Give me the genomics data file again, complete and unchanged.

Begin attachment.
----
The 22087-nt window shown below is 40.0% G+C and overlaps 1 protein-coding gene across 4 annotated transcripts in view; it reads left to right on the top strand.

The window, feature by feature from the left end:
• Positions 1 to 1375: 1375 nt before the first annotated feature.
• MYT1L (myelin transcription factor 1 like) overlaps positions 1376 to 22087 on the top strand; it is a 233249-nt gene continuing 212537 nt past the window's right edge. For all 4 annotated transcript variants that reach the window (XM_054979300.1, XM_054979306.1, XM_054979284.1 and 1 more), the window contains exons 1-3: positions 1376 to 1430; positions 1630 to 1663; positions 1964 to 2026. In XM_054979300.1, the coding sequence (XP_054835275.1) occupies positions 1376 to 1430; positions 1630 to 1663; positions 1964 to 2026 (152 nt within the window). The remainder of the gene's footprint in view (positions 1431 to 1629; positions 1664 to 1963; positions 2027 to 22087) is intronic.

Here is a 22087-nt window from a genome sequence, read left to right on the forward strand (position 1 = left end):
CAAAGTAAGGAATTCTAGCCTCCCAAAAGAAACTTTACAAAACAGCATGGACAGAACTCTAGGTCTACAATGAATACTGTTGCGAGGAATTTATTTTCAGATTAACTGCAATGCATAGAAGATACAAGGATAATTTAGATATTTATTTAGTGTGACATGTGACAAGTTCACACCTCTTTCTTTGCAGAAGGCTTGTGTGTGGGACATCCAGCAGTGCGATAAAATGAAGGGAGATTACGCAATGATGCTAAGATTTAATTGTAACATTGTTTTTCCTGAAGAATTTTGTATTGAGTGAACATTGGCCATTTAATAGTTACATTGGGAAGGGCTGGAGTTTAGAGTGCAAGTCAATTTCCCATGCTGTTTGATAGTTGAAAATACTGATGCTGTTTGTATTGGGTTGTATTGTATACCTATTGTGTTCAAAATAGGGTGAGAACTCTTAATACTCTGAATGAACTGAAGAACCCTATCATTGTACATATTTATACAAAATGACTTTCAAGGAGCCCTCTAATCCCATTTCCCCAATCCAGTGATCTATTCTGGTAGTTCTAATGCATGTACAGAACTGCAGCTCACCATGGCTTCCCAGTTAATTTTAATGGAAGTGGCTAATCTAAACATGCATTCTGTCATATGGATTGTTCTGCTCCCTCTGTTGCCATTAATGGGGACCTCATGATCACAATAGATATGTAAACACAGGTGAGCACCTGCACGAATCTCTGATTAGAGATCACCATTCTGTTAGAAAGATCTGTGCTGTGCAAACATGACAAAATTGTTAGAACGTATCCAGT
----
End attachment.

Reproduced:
The 22087-nt window shown below is 40.0% G+C and overlaps 1 protein-coding gene across 4 annotated transcripts in view; it reads left to right on the top strand.

The window, feature by feature from the left end:
• Positions 1 to 1375: 1375 nt before the first annotated feature.
• MYT1L (myelin transcription factor 1 like) overlaps positions 1376 to 22087 on the top strand; it is a 233249-nt gene continuing 212537 nt past the window's right edge. For all 4 annotated transcript variants that reach the window (XM_054979300.1, XM_054979306.1, XM_054979284.1 and 1 more), the window contains exons 1-3: positions 1376 to 1430; positions 1630 to 1663; positions 1964 to 2026. In XM_054979300.1, the coding sequence (XP_054835275.1) occupies positions 1376 to 1430; positions 1630 to 1663; positions 1964 to 2026 (152 nt within the window). The remainder of the gene's footprint in view (positions 1431 to 1629; positions 1664 to 1963; positions 2027 to 22087) is intronic.

Here is a 22087-nt window from a genome sequence, read left to right on the forward strand (position 1 = left end):
CAAAGTAAGGAATTCTAGCCTCCCAAAAGAAACTTTACAAAACAGCATGGACAGAACTCTAGGTCTACAATGAATACTGTTGCGAGGAATTTATTTTCAGATTAACTGCAATGCATAGAAGATACAAGGATAATTTAGATATTTATTTAGTGTGACATGTGACAAGTTCACACCTCTTTCTTTGCAGAAGGCTTGTGTGTGGGACATCCAGCAGTGCGATAAAATGAAGGGAGATTACGCAATGATGCTAAGATTTAATTGTAACATTGTTTTTCCTGAAGAATTTTGTATTGAGTGAACATTGGCCATTTAATAGTTACATTGGGAAGGGCTGGAGTTTAGAGTGCAAGTCAATTTCCCATGCTGTTTGATAGTTGAAAATACTGATGCTGTTTGTATTGGGTTGTATTGTATACCTATTGTGTTCAAAATAGGGTGAGAACTCTTAATACTCTGAATGAACTGAAGAACCCTATCATTGTACATATTTATACAAAATGACTTTCAAGGAGCCCTCTAATCCCATTTCCCCAATCCAGTGATCTATTCTGGTAGTTCTAATGCATGTACAGAACTGCAGCTCACCATGGCTTCCCAGTTAATTTTAATGGAAGTGGCTAATCTAAACATGCATTCTGTCATATGGATTGTTCTGCTCCCTCTGTTGCCATTAATGGGGACCTCATGATCACAATAGATATGTAAACACAGGTGAGCACCTGCACGAATCTCTGATTAGAGATCACCATTCTGTTAGAAAGATCTGTGCTGTGCAAACATGACAAAATTGTTAGAACGTATCCAGT